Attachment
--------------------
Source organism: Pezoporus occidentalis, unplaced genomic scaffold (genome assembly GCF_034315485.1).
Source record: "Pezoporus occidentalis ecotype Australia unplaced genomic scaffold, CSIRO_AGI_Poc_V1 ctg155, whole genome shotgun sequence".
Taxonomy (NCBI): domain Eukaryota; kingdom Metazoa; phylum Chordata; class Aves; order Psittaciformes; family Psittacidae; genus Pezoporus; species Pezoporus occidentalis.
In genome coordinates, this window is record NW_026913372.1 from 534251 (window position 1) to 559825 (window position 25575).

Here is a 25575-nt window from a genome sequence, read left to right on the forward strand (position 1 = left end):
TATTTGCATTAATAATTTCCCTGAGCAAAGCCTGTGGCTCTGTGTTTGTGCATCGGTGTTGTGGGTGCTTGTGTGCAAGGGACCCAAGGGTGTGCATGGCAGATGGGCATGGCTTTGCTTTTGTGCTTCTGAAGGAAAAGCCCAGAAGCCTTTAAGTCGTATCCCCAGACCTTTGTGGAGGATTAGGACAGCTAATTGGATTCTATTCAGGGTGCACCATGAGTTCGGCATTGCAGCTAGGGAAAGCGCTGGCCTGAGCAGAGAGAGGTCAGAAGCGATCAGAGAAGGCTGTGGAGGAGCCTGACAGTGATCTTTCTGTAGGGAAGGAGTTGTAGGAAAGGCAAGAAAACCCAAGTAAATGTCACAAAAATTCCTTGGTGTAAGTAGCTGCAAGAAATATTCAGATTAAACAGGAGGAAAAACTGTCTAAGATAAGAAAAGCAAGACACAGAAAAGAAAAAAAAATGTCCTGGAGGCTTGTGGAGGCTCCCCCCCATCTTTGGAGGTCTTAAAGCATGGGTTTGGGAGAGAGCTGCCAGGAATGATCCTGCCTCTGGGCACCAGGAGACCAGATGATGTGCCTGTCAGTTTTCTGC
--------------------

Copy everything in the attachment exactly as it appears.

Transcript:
Source organism: Pezoporus occidentalis, unplaced genomic scaffold (genome assembly GCF_034315485.1).
Source record: "Pezoporus occidentalis ecotype Australia unplaced genomic scaffold, CSIRO_AGI_Poc_V1 ctg155, whole genome shotgun sequence".
Taxonomy (NCBI): domain Eukaryota; kingdom Metazoa; phylum Chordata; class Aves; order Psittaciformes; family Psittacidae; genus Pezoporus; species Pezoporus occidentalis.
In genome coordinates, this window is record NW_026913372.1 from 534251 (window position 1) to 559825 (window position 25575).

Here is a 25575-nt window from a genome sequence, read left to right on the forward strand (position 1 = left end):
TATTTGCATTAATAATTTCCCTGAGCAAAGCCTGTGGCTCTGTGTTTGTGCATCGGTGTTGTGGGTGCTTGTGTGCAAGGGACCCAAGGGTGTGCATGGCAGATGGGCATGGCTTTGCTTTTGTGCTTCTGAAGGAAAAGCCCAGAAGCCTTTAAGTCGTATCCCCAGACCTTTGTGGAGGATTAGGACAGCTAATTGGATTCTATTCAGGGTGCACCATGAGTTCGGCATTGCAGCTAGGGAAAGCGCTGGCCTGAGCAGAGAGAGGTCAGAAGCGATCAGAGAAGGCTGTGGAGGAGCCTGACAGTGATCTTTCTGTAGGGAAGGAGTTGTAGGAAAGGCAAGAAAACCCAAGTAAATGTCACAAAAATTCCTTGGTGTAAGTAGCTGCAAGAAATATTCAGATTAAACAGGAGGAAAAACTGTCTAAGATAAGAAAAGCAAGACACAGAAAAGAAAAAAAAATGTCCTGGAGGCTTGTGGAGGCTCCCCCCCATCTTTGGAGGTCTTAAAGCATGGGTTTGGGAGAGAGCTGCCAGGAATGATCCTGCCTCTGGGCACCAGGAGACCAGATGATGTGCCTGTCAGTTTTCTGC